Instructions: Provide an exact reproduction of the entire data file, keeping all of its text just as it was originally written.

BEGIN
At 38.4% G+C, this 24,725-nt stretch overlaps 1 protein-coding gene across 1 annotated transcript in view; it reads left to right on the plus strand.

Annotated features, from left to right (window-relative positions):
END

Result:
At 38.4% G+C, this 24,725-nt stretch overlaps 1 protein-coding gene across 1 annotated transcript in view; it reads left to right on the plus strand.

Annotated features, from left to right (window-relative positions):